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1 Beaverton Literature- A to Z

The Body Artist

by

The Body Artist Cover

 

Synopses & Reviews

From Powells.com:

The opening chapter of Don DeLillo's massive Underworld ties a 1951 baseball game between the Giants and the Dodgers to the beginnings of both the Cold War (the game was played on the same day the Soviets exploded their first atomic bomb) and of the peculiar paranoia, epitomized in the figure of J. Edgar Hoover, that characterized the era. Arguably the most ambitious novel of the nineties, Underworld made sweeping connections across vast spaces and over decades of time. In the first chapter of his next novel, The Body Artist, a husband and wife have breakfast together. Through the couple's ritualized bickering and evasions, DeLillo reveals their essential isolation and claustrophobia. Where Underworld was epic, The Body Artist is intimate. Where the former explored the movement of the entire culture, the latter explores the personal experience of one individual. It was as though Michelangelo, after completing the Sistine Chapel, had turned around and taken up needlepoint. However, though readers were surprised by the extreme contrast between the two novels, they actually have more in common than is apparent at first glance: both deal with the dehumanizing effects of modern technology on human life; both are written in the clean, evocative prose that has made DeLillo one of the world's most celebrated stylists; and both demonstrate that DeLillo is not only one of our greatest writers, but also one of our most versatile. What Martin Amis wrote after reading Underworld is equally true of The Body Artist: It "may or may not be a great novel, but there is no doubt that it renders DeLillo a great novelist." Farley, Powells.com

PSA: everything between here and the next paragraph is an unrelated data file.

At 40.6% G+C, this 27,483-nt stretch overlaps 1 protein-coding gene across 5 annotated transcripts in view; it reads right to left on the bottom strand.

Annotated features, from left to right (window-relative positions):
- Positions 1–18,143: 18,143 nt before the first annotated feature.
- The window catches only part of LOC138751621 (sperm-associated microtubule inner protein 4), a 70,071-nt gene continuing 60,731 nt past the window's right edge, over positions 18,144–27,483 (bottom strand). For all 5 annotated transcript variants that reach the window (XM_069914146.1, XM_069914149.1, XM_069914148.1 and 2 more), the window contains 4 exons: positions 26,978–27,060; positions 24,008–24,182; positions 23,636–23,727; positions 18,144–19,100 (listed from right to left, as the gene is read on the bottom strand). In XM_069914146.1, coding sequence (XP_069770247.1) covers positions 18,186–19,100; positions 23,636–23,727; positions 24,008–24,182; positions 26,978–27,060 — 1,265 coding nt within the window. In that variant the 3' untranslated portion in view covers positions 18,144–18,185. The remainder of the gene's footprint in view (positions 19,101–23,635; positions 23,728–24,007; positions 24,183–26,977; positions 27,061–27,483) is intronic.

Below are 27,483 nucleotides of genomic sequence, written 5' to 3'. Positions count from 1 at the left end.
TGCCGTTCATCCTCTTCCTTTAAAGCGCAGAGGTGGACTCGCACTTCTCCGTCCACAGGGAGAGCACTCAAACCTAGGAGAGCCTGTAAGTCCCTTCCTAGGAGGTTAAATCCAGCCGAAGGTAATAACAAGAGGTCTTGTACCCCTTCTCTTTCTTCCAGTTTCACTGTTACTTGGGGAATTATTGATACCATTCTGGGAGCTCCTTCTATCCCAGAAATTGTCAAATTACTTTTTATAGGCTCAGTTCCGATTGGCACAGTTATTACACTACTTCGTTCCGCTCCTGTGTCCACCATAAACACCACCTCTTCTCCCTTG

Review:

"A tiny, intimate metaphysical ghost story by a master creator of huge, panoramic fiction; it concerns a woman alone in a large seaside house, where a strange man appears in an unused room. DeLillo's pinpoint prose copes with big themes, like the structure of time and the artist's approach to calamity." The New York Times Book Review, Summer Reading 2001 selection

About the Author

This is Don DeLillo's twelfth novel. His fiction has won many honors in this country and abroad, including the National Book Award, the Jerusalem Prize for his complete body of work, and the Howells Medal of the American Academy of Arts and Letters for his novel, Underworld.

Product Details

ISBN:
9780743203951
Subtitle:
A Novel
Author:
DeLillo, Don
Author:
DeLillo, Don
Publisher:
Scribner
Location:
New York
Subject:
Literary
Subject:
Fiction
Subject:
Man-woman relationships
Subject:
Identity
Subject:
Grief
Subject:
Women artists
Subject:
Widows
Subject:
Motion picture producers and directors
Subject:
Body art
Subject:
Spouses
Subject:
Bereavement in art
Subject:
General Fiction
Subject:
General Fiction
Copyright:
Series Volume:
70
Publication Date:
February 2001
Binding:
Hardback
Grade Level:
General/trade
Language:
English
Pages:
128
Dimensions:
8.78x5.71x.69 in. .60 lbs.

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Related Subjects

Fiction and Poetry » Literature » A to Z

The Body Artist Used Hardcover
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Product details 128 pages Scribner Book Company - English 9780743203951 Reviews:
"Review" by , "A tiny, intimate metaphysical ghost story by a master creator of huge, panoramic fiction; it concerns a woman alone in a large seaside house, where a strange man appears in an unused room. DeLillo's pinpoint prose copes with big themes, like the structure of time and the artist's approach to calamity."
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